a basic principal of natural justice. Moreover justice Agarwal Jcourt in S.N Mukharjee v. union of india22 observed : Keeping in view the expanding horizon of the principal of natural justice, we are of the opinion, that the requirement to record reasons can be regarded as one of the principle of natural justice which governs exercise of power by administrative authorities. But in the recent judgment of G. Vallikumari V. Andhra Education Society23 the apex court clarified the position precisely, for the need of recording reasons in support of the order passed describing it as one of the recognized fact of natural justice. in kranti associates24 the S.C has gone to the extent that the recording reason is now virtually a component of human rights. Wade and forsyth25 the time has now surely came for the court to acknowledge that there si a general rule that reasons should be given foe decisions, based on the principal of fairness which permeates administrative law, subject only to specific exceptions to be identified as cases arise. Such a rule should be unduly onerous, since reasons need never be more elaborate than the nature of the case admits, but the presumption should be in favour of giving reasons, rather than, as at present, in favour of giving reasons, rather than, as at present, in favour of withholding them.


Though after the decision in Siemens Engg.26 and Maneka Ghandhi27 the requirement of recording reasons can be truly described as one of the principle of natural justice, but even otherwise, every adjudicating authority is required to act fairl y and and fair play in action can

21 22

Supra 14. AIR 1990 SC 1984. 23 AIR 2010 SC 1105. 24 (2010) 2 SCC 9 496, 47. 25 supra 11. 26 Supra 14. 27 Supra 13.

only be said to be satisfied if such authority records reasons in support of the decisions taken by it.28 In the matters of Ram shyam co. v. state of Haryana29 Justice D.A Desai J observed: My learned colleague suddenly left the court and the doubt nagged me for sometime whether one judge alone can give the reasons. It was an agreed order. Before pronouncing the order broad discussion took place which showed identify of views on all points involved in the matter. in this background to give reasons which appealed to us though drawn up by one of us would any day provide a better choice than not to give because it would always annoy the battle whether there are legal or logical reasons in support of the order or it is merely an arbitrary exercise of power.30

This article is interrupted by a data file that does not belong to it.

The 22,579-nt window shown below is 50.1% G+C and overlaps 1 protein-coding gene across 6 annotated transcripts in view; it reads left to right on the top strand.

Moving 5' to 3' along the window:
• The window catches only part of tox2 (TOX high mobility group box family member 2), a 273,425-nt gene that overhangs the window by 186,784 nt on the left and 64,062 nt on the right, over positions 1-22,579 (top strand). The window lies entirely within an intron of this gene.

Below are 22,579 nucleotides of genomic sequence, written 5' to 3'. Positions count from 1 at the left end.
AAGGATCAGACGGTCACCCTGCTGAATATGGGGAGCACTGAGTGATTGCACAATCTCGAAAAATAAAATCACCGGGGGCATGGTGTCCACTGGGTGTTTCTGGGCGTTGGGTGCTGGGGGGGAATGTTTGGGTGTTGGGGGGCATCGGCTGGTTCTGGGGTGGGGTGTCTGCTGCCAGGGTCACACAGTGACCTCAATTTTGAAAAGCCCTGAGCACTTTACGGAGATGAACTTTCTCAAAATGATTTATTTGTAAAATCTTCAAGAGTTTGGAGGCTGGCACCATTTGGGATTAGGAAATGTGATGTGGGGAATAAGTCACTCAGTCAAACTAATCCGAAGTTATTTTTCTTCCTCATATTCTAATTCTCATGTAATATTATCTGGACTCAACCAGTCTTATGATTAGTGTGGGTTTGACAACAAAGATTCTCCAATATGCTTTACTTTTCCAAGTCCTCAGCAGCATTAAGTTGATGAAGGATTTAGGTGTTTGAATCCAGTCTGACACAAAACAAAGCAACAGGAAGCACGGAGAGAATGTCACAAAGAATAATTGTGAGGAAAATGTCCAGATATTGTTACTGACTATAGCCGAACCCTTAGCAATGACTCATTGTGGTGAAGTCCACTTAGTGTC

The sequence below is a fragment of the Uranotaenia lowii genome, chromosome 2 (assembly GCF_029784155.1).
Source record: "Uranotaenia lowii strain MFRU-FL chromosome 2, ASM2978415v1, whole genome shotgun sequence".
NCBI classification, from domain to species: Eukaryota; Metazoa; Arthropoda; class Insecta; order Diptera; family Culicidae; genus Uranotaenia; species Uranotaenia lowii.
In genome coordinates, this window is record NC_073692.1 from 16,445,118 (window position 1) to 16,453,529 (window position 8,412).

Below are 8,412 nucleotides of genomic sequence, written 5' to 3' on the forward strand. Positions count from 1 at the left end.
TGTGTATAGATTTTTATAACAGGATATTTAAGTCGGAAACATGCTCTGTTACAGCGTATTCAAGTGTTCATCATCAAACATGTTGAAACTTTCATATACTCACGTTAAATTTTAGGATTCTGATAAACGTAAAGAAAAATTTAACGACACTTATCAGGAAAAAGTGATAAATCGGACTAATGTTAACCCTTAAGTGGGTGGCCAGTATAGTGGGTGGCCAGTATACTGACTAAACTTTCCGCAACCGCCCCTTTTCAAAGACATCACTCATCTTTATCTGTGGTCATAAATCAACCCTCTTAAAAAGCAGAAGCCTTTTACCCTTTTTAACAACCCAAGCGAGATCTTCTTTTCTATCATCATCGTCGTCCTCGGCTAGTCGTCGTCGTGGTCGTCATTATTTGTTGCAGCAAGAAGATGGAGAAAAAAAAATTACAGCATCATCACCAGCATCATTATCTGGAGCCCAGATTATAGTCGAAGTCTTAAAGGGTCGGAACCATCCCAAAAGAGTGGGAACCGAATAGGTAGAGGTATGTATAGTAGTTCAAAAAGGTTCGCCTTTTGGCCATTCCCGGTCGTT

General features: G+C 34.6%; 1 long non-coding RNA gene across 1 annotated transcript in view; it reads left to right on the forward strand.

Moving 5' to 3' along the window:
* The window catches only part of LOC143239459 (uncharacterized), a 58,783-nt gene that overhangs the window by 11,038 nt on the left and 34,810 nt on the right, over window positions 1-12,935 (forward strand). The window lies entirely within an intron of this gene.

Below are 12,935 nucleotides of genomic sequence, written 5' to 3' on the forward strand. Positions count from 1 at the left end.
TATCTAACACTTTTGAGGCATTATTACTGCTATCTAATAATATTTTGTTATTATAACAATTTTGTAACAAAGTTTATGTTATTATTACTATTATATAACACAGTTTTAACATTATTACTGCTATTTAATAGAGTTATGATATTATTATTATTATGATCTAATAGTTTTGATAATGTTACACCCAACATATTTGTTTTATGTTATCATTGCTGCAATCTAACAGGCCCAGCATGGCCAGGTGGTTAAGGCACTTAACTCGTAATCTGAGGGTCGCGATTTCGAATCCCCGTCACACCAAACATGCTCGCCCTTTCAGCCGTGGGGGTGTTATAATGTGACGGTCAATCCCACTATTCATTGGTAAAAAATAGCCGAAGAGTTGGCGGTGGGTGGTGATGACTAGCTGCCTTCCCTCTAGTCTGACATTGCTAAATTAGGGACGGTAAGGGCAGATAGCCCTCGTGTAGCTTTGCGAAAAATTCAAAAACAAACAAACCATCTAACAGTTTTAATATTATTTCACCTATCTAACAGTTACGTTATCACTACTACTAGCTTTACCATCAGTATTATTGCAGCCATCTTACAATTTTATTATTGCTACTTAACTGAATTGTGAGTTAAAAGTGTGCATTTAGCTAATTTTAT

Again, the distinction between non- existence of reason and non-communication of reasons cannot be overlooked. In a society governed by the rule of law, no action can be taken without existence of reason therefore.31 Ordinarily, those reasons are required to be communicated to the aggrieved party, unless there is justification for non-communication. In Shrilekha Vidyarathi v. State of U.P.32 the state government by a circular, terminated appointment of all government counsel. when the validity of the said circular was questioned in the supreme court, it was contended that the appointments were liable to be terminated at any time without assigning any cuase. Likewise, in Mohd. Jafar v. Union of India33 construing the word stated, the court held that it did not mean the reason merely recorded in the file, But communicated for the benefit of the aggrieved party who could challenge the decision.

28 29

Thakkar C.K, Administrative Law, second edition, Eastern Book Company, p 335. AIR 1958 SC 1147. 30 AIR 1966 SC 671. 31 AIR 1984 SC 2045. 32 AIR 1991 SC 537. 33 1994 supp (2) SCC I, 7.


Judicial trend is not consistent and uniform in some cases, it has been held that the defect goes to the root of the matter as there is an error of law apparent on the face of the record and the decision is, therefore, liable to be quashed and set aside. It is not ordinary open to a decision maker, who is required to give reasons, to respond to a challenge by giving different or better reasons.34 To quash a decision simply because of failure to record reason is disproportionate and inappropriate response.35 the court may in such cases direct the adjudicating authority to consider the matter again and record reasons in support of the oeder passed.36

CONCLUSION it is submitted that discussion may well be concluded by quoting the following powerful observations of justice chandrachud37 the reasons, if disclosed, being open to judicial scrutiny for ascertaining their nexus with the order impounding the passport, the refusal to disclose the reasons would equally be open to the scrutiny of the court; or else the wholesome power of dispassionate judicial examination of executive orders could with impunity be set at naught by an obdurate determination to suppress the reasons. Law cannot permit the exercise of a power to keep the reasons undisclosed the sole reason for doing is to keep the reasons away from judicial scrutiny.

34 35

R. v. Brent, 2002 EWCA Civ 693. Adami v. ethical standard officer 2005, EWCA (Civil) 1754. 36 (1964) 2 QB 303. 37 Supra 14.